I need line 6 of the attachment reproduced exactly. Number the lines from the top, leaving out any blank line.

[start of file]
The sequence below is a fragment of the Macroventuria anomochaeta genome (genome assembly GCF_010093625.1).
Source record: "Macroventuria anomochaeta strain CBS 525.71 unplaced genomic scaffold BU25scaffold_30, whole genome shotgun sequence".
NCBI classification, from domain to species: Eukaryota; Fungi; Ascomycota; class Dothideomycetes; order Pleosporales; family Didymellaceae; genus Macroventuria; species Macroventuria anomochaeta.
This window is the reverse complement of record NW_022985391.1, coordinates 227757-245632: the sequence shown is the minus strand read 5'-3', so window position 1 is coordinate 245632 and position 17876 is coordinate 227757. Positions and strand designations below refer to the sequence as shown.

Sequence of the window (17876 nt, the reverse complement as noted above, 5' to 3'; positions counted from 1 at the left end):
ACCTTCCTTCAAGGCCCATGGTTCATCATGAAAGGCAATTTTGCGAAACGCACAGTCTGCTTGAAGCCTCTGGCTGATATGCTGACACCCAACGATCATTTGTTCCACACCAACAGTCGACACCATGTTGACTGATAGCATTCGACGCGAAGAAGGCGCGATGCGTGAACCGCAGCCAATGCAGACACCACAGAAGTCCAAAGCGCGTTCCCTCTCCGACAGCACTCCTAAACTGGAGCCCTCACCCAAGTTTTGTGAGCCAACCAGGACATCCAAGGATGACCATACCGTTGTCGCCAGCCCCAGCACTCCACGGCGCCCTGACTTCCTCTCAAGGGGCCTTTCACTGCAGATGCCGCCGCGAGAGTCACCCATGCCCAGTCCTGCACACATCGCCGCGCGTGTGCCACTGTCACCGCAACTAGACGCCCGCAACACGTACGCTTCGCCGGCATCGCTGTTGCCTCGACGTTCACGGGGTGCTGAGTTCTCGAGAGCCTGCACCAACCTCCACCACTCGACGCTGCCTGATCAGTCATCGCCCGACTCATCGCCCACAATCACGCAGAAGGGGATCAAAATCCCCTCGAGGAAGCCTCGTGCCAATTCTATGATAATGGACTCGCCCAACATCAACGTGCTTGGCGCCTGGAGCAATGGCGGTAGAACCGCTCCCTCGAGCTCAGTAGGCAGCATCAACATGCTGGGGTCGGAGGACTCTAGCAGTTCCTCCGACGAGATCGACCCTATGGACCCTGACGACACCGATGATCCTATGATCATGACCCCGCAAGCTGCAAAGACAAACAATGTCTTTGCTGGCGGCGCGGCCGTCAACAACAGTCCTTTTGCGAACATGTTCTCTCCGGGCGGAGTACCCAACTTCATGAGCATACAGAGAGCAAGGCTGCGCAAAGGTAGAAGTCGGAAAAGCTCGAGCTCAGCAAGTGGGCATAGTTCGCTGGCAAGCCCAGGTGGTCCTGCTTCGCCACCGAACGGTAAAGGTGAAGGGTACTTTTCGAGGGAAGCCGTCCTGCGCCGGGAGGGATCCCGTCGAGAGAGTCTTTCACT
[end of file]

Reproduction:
ACCTTCCTTCAAGGCCCATGGTTCATCATGAAAGGCAATTTTGCGAAACGCACAGTCTGCTTGAAGCCTCTGGCTGATATGCTGACACCCAACGATCATTTGTTCCACACCAACAGTCGACACCATGTTGACTGATAGCATTCGACGCGAAGAAGGCGCGATGCGTGAACCGCAGCCAATGCAGACACCACAGAAGTCCAAAGCGCGTTCCCTCTCCGACAGCACTCCTAAACTGGAGCCCTCACCCAAGTTTTGTGAGCCAACCAGGACATCCAAGGATGACCATACCGTTGTCGCCAGCCCCAGCACTCCACGGCGCCCTGACTTCCTCTCAAGGGGCCTTTCACTGCAGATGCCGCCGCGAGAGTCACCCATGCCCAGTCCTGCACACATCGCCGCGCGTGTGCCACTGTCACCGCAACTAGACGCCCGCAACACGTACGCTTCGCCGGCATCGCTGTTGCCTCGACGTTCACGGGGTGCTGAGTTCTCGAGAGCCTGCACCAACCTCCACCACTCGACGCTGCCTGATCAGTCATCGCCCGACTCATCGCCCACAATCACGCAGAAGGGGATCAAAATCCCCTCGAGGAAGCCTCGTGCCAATTCTATGATAATGGACTCGCCCAACATCAACGTGCTTGGCGCCTGGAGCAATGGCGGTAGAACCGCTCCCTCGAGCTCAGTAGGCAGCATCAACATGCTGGGGTCGGAGGACTCTAGCAGTTCCTCCGACGAGATCGACCCTATGGACCCTGACGACACCGATGATCCTATGATCATGACCCCGCAAGCTGCAAAGACAAACAATGTCTTTGCTGGCGGCGCGGCCGTCAACAACAGTCCTTTTGCGAACATGTTCTCTCCGGGCGGAGTACCCAACTTCATGAGCATACAGAGAGCAAGGCTGCGCAAAGGTAGAAGTCGGAAAAGCTCGAGCTCAGCAAGTGGGCATAGTTCGCTGGCAAGCCCAGGTGGTCCTGCTTCGCCACCGAACGGTAAAGGTGAAGGGTACTTTTCGAGGGAAGCCGTCCTGCGCCGGGAGGGATCCCGTCGAGAGAGTCTTTCACT